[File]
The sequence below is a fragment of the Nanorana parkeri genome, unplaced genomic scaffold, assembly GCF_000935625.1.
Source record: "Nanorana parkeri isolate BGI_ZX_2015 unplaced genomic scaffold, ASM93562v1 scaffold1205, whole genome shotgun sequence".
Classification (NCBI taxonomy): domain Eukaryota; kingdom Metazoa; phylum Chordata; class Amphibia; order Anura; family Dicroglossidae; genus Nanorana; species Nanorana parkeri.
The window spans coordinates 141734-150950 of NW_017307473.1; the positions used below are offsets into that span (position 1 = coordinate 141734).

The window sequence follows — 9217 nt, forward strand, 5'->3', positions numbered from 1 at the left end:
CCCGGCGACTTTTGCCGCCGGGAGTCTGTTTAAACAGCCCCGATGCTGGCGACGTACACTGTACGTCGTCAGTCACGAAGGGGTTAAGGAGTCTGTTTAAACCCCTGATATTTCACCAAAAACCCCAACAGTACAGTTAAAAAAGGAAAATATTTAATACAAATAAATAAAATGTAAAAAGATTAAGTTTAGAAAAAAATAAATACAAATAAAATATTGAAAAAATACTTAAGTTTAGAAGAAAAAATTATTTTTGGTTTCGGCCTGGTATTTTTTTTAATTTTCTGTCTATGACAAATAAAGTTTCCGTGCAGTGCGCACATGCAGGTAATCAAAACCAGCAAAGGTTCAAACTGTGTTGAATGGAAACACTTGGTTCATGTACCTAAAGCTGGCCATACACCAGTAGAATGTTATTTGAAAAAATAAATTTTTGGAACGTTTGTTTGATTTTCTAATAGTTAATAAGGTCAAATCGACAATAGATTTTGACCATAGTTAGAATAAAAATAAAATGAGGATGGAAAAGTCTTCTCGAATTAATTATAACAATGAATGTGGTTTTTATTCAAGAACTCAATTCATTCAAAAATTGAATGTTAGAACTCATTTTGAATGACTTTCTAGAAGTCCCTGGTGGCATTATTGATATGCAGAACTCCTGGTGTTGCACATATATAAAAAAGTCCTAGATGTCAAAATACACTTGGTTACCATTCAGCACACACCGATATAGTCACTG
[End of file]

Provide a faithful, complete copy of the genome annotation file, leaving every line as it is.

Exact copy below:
The sequence below is a fragment of the Nanorana parkeri genome, unplaced genomic scaffold, assembly GCF_000935625.1.
Source record: "Nanorana parkeri isolate BGI_ZX_2015 unplaced genomic scaffold, ASM93562v1 scaffold1205, whole genome shotgun sequence".
Classification (NCBI taxonomy): domain Eukaryota; kingdom Metazoa; phylum Chordata; class Amphibia; order Anura; family Dicroglossidae; genus Nanorana; species Nanorana parkeri.
The window spans coordinates 141734-150950 of NW_017307473.1; the positions used below are offsets into that span (position 1 = coordinate 141734).

The window sequence follows — 9217 nt, forward strand, 5'->3', positions numbered from 1 at the left end:
CCCGGCGACTTTTGCCGCCGGGAGTCTGTTTAAACAGCCCCGATGCTGGCGACGTACACTGTACGTCGTCAGTCACGAAGGGGTTAAGGAGTCTGTTTAAACCCCTGATATTTCACCAAAAACCCCAACAGTACAGTTAAAAAAGGAAAATATTTAATACAAATAAATAAAATGTAAAAAGATTAAGTTTAGAAAAAAATAAATACAAATAAAATATTGAAAAAATACTTAAGTTTAGAAGAAAAAATTATTTTTGGTTTCGGCCTGGTATTTTTTTTAATTTTCTGTCTATGACAAATAAAGTTTCCGTGCAGTGCGCACATGCAGGTAATCAAAACCAGCAAAGGTTCAAACTGTGTTGAATGGAAACACTTGGTTCATGTACCTAAAGCTGGCCATACACCAGTAGAATGTTATTTGAAAAAATAAATTTTTGGAACGTTTGTTTGATTTTCTAATAGTTAATAAGGTCAAATCGACAATAGATTTTGACCATAGTTAGAATAAAAATAAAATGAGGATGGAAAAGTCTTCTCGAATTAATTATAACAATGAATGTGGTTTTTATTCAAGAACTCAATTCATTCAAAAATTGAATGTTAGAACTCATTTTGAATGACTTTCTAGAAGTCCCTGGTGGCATTATTGATATGCAGAACTCCTGGTGTTGCACATATATAAAAAAGTCCTAGATGTCAAAATACACTTGGTTACCATTCAGCACACACCGATATAGTCACTG